Notes Kite in Contention at Congressional


BETHESDA, Md. -- Sure enough, just as his 31-year streak of U.S. Open appearances is about to come to an end, Tom Kite goes out and shoots his best back-to-back rounds of the year.
The 55-year-old Kite shot rounds of 68 and 69 Thursday and Friday to put him at 5 under par and four shots off the lead midway through the Booz Allen Classic.
'I'm pleased with how I'm playing, pleased with how I'm putting,' said Kite, whose trademark straw hat is the perfect attire for the sticky weather this week at Congressional Country Club. 'Got a lot more to go.'
Kite won the 1992 U.S. Open but failed to make this year's field in qualifying at nearby Rockville. He's concentrating more on the Champions Tour these days and has made just two PGA Tour cuts in nine tournaments.
Asked if playing well this week would take away the string from missing the Open, Kite said, 'A good week here is always nice.'
Kite said Congressional is playing easier than expected, but he's still not a fan of the setup that has the course ending with a par-3 18th hole.
'That's probably the one drawback to the golf course,' Kite said. 'The 17th hole is a great finishing hole. Unfortunately, with that lake behind the green, there's not room for all the spectator amenities you need in a finishing hole. So I can understand why they did it, but finishing on a par 3 is kind of a strange feeling.'
Three Australians - Robert Allenby, Adam Scott and Steve Elkington - are within two shots of the lead after two rounds, the latest sign of the Down Under invasion of the PGA Tour.
'We have so many,' Elkington said. 'I haven't gotten around to introducing myself to all of them yet. ... As a rule, Australian sportsmen travel really well. They've always done well in the Olympics and big events for some reason. Australians can leave their home and compete and do well.'
Elkington is among the elder statesmen of the group, and he's happy to be playing well after a spate of injury problems a couple of years ago.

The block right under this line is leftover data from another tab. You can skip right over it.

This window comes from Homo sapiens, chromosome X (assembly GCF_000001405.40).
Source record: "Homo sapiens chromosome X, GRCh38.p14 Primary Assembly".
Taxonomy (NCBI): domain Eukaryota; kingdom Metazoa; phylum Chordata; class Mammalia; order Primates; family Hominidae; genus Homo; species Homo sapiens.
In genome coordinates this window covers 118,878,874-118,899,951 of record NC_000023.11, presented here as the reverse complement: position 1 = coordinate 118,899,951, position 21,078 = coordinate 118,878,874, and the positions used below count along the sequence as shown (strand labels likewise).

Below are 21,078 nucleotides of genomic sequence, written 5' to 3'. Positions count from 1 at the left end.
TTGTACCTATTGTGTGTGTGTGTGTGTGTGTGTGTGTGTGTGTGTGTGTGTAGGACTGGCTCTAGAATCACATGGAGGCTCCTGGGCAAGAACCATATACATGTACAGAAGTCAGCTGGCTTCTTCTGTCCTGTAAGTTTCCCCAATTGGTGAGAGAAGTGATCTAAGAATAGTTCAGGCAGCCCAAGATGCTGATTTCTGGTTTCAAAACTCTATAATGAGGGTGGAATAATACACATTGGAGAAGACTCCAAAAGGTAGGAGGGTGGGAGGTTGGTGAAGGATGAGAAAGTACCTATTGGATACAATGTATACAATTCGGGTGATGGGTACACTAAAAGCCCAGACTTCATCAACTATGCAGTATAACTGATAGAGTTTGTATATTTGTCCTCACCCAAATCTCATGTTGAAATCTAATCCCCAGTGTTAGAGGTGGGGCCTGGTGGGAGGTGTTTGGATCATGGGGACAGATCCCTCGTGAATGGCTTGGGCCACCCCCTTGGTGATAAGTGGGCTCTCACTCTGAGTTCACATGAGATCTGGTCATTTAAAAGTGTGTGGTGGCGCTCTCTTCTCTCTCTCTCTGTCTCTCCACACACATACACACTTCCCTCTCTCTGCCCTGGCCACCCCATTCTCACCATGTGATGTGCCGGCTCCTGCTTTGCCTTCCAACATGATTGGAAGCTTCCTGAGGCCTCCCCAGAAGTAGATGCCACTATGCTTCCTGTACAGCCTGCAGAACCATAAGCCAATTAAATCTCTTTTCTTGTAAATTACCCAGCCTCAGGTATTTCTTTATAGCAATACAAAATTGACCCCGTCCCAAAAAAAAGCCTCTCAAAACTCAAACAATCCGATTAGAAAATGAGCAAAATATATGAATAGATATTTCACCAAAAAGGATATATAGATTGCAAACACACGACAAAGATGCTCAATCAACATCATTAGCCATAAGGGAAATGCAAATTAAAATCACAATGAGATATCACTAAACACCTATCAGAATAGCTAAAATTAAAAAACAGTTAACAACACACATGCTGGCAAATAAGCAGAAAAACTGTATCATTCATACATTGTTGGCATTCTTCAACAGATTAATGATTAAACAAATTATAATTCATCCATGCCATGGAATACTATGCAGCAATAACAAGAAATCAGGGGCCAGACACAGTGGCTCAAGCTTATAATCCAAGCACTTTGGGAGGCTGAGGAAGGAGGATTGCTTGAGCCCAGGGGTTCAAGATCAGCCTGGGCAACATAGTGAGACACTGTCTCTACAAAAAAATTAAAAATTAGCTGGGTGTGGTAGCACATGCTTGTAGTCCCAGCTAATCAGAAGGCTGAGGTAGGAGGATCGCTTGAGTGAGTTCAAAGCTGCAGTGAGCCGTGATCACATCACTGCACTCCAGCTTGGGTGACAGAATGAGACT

'I'm like a giant mutual fund,' he said. 'My stock went up, went down. Maybe I'm kind of coming up a bit more now.'
Second-round leader Allenby's only bogey of the day came at the par-5 ninth hole, when his attempt to reach the green in 2 landed short and on the steep slope of a huge gully.
'Just before I went to hit my 3-wood,' Allenby said, 'my caddie did say, 'Oh, what about laying up?' So I hit the 3-wood and I looked at him and said, 'Thank you very much. Thanks for the vote of confidence.''
It seems like a stretch, but Phil Mickelson said it. Asked how this week's tournament will help him prepare for next week's U.S. Open, Lefty instead thought ahead to the next time that the major will be held at Congressional.
'I think the great thing about this is the more rounds we get out here at Congressional before the 2011 U.S. Open,' Mickelson said. 'We'll still remember some shots, some putts we hit on these greens that will carry over into the performance in 2011.'
No one expected first-round leader Matt Gogel to match the course record of 63 he set Thursday, but he certainly wasn't satisfied with a 72.
'I knew I wasn't going to shoot a really low score again today like a 65 or so,' Gogel said, 'but I fully expected to play better than I did.'
Gogel's problem was off the tee - he missed seven of 14 fairways - but he also had a 3-putt from 45 feet at No. 16 after he and playing partners Glen Day and Tom Pernice Jr. were warned for slow play.
'We were being timed the last four or five holes,' Gogel said. 'I didn't have much time to look at the putt, rushed the putt.'
Still, Gogel is just two shots behind Allenby headed into the weekend.
'If I can get the ball on the fairway over the weekend, I'll be a factor,' he said.
Related Links:
  • Leaderboard - Booz Allen Classic
  • Full Coverage - Booz Allen Classic
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